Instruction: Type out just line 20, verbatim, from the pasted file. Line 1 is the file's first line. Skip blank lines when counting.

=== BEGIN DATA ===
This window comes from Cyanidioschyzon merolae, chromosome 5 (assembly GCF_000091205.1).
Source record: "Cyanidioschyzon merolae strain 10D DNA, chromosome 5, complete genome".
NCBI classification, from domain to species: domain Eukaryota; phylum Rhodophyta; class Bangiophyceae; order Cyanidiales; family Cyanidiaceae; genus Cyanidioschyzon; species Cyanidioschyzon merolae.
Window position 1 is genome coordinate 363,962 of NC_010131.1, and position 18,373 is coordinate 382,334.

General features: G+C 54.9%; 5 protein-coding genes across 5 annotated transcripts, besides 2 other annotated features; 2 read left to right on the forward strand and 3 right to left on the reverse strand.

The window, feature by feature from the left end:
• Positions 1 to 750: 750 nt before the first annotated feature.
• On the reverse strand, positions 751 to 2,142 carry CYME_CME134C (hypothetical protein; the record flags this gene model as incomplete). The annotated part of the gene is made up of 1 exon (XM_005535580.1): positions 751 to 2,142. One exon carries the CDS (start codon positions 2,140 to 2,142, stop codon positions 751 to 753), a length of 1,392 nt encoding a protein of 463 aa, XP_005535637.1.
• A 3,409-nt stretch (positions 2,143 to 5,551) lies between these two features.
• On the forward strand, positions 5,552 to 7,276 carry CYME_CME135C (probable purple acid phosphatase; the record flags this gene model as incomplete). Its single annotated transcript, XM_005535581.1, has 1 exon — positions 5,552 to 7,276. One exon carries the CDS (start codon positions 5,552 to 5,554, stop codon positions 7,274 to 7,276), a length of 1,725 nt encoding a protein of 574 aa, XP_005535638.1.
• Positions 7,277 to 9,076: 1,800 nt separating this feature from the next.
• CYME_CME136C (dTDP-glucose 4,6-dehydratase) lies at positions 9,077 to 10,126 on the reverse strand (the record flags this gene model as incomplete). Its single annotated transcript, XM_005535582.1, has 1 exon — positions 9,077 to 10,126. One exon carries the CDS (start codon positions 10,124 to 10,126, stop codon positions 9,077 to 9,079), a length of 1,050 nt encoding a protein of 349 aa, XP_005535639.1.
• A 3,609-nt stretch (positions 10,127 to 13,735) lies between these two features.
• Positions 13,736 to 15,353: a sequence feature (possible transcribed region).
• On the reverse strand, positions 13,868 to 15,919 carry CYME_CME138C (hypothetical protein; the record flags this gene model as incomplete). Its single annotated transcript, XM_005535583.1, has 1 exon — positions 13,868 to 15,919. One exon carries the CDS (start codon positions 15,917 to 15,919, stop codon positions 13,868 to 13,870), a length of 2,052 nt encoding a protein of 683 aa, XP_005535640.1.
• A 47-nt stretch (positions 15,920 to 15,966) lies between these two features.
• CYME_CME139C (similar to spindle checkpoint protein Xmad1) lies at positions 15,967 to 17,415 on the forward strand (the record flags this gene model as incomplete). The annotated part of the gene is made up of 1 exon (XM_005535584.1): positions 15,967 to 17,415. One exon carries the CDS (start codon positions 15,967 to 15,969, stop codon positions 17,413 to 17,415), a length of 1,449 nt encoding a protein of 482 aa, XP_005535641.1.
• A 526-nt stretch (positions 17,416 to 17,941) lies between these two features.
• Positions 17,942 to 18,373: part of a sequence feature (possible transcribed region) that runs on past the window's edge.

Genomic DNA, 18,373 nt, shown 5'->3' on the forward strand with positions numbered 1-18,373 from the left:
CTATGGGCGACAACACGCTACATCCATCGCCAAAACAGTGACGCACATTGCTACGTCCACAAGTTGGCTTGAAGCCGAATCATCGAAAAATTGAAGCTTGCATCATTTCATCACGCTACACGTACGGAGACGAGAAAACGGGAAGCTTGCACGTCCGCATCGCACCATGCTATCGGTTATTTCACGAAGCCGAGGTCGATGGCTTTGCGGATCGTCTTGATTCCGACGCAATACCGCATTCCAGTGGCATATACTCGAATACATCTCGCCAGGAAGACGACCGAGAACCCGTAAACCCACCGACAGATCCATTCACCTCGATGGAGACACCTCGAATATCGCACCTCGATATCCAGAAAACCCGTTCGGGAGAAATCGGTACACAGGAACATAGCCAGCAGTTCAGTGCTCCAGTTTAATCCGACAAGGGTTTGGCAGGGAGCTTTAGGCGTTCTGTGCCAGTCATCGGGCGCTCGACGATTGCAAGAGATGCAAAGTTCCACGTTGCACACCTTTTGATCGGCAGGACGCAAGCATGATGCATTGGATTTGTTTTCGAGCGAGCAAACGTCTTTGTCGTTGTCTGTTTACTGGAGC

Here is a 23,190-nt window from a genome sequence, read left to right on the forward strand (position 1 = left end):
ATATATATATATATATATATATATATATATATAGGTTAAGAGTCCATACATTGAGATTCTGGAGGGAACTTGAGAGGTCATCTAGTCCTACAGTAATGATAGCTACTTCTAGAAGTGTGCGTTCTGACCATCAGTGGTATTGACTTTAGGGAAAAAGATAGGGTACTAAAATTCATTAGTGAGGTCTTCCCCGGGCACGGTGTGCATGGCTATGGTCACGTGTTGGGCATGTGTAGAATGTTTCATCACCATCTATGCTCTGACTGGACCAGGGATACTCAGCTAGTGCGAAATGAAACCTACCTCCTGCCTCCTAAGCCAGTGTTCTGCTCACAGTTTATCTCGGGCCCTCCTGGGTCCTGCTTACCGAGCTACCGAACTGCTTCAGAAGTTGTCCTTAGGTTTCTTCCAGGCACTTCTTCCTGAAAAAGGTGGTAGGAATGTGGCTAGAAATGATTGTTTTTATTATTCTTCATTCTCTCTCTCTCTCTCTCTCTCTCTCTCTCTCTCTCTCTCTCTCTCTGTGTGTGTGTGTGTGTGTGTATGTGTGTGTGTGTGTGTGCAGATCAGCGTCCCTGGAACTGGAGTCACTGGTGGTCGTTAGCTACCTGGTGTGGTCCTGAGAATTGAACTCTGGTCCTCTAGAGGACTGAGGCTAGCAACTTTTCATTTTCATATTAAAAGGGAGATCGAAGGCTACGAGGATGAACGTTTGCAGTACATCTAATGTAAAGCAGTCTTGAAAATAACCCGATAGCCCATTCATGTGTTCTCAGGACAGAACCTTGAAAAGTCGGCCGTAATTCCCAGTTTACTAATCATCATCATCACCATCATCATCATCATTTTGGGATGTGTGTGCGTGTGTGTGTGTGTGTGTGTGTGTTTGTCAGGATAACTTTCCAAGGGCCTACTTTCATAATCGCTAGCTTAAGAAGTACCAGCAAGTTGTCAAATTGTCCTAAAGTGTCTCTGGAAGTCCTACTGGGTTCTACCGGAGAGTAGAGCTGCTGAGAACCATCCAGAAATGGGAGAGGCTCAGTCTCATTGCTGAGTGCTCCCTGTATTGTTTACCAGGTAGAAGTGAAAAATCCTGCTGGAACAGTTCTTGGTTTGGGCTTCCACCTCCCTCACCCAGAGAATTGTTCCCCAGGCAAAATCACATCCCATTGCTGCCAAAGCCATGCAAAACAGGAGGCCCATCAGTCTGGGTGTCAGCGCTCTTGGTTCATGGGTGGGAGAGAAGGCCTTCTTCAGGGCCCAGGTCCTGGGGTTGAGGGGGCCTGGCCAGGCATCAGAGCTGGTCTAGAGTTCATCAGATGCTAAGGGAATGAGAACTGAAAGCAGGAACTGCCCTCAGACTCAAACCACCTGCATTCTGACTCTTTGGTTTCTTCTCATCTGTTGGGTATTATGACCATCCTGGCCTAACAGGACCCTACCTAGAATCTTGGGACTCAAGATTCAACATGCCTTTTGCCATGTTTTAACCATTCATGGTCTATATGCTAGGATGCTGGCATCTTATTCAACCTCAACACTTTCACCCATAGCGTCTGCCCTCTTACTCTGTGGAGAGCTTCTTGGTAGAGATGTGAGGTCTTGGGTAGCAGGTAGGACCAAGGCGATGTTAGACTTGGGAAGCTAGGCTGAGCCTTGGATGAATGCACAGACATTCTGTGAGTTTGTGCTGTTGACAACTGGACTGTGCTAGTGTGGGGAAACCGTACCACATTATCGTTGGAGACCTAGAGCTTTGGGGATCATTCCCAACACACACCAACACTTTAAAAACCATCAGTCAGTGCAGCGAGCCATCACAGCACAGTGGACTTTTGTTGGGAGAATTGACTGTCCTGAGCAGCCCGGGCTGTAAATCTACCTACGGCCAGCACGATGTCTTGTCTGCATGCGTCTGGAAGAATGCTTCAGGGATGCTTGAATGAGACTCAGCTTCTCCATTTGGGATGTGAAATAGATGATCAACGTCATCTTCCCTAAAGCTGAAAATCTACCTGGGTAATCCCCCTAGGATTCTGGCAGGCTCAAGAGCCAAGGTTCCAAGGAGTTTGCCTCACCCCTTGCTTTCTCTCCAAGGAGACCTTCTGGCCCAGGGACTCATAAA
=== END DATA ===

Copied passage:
Genomic DNA, 18,373 nt, shown 5'->3' on the forward strand with positions numbered 1-18,373 from the left: